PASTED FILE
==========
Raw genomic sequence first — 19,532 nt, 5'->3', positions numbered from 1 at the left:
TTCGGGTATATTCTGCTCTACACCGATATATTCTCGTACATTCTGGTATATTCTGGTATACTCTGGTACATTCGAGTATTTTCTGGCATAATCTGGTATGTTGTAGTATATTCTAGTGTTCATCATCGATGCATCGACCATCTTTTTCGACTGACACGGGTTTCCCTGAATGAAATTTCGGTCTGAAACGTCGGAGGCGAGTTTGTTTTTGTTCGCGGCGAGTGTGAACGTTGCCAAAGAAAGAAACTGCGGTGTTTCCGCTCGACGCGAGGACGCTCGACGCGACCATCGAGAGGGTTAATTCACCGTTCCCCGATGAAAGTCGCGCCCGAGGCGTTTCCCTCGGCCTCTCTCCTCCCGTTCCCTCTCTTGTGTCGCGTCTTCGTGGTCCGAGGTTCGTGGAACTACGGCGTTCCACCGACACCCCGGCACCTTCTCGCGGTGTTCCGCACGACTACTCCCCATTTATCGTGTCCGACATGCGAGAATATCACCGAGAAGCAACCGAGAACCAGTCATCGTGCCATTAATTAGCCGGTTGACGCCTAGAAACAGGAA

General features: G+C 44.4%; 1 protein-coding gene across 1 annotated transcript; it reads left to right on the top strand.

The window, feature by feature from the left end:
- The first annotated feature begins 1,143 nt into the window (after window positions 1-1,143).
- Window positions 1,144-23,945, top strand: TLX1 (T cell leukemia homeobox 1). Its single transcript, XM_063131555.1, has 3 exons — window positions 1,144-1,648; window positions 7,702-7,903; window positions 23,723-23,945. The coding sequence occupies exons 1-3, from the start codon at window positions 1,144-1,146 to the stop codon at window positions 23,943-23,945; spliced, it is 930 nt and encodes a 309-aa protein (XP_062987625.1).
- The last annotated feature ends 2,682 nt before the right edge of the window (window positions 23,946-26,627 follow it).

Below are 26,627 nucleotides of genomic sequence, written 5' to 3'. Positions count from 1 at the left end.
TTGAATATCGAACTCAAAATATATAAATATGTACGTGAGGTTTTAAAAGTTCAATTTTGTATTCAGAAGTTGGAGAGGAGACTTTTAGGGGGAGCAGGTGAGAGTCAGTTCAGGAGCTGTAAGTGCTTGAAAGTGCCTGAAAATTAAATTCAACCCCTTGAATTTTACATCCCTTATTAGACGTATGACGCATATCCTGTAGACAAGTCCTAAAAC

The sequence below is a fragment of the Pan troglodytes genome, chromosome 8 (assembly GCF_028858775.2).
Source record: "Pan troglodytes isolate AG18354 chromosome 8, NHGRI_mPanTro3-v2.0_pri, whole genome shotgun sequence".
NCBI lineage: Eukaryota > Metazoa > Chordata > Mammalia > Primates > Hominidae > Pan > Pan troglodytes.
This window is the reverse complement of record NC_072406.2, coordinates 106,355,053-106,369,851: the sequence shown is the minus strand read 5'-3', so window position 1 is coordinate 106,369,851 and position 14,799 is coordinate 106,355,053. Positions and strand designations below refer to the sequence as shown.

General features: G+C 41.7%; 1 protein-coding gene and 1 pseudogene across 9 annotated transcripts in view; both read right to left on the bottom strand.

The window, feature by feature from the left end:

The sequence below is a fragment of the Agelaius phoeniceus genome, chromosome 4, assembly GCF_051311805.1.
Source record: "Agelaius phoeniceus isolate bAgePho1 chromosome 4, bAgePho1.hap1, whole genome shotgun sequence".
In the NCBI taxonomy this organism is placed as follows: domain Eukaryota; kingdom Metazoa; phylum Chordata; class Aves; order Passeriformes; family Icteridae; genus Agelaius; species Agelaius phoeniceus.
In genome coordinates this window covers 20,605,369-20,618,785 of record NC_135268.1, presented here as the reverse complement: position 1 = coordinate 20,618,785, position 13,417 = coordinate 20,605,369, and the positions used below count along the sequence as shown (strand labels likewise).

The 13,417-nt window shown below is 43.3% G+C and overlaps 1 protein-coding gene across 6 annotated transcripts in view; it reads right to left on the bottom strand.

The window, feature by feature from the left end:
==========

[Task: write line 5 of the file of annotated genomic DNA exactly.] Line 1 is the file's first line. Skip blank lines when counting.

- The first annotated feature begins 1,143 nt into the window (after window positions 1-1,143).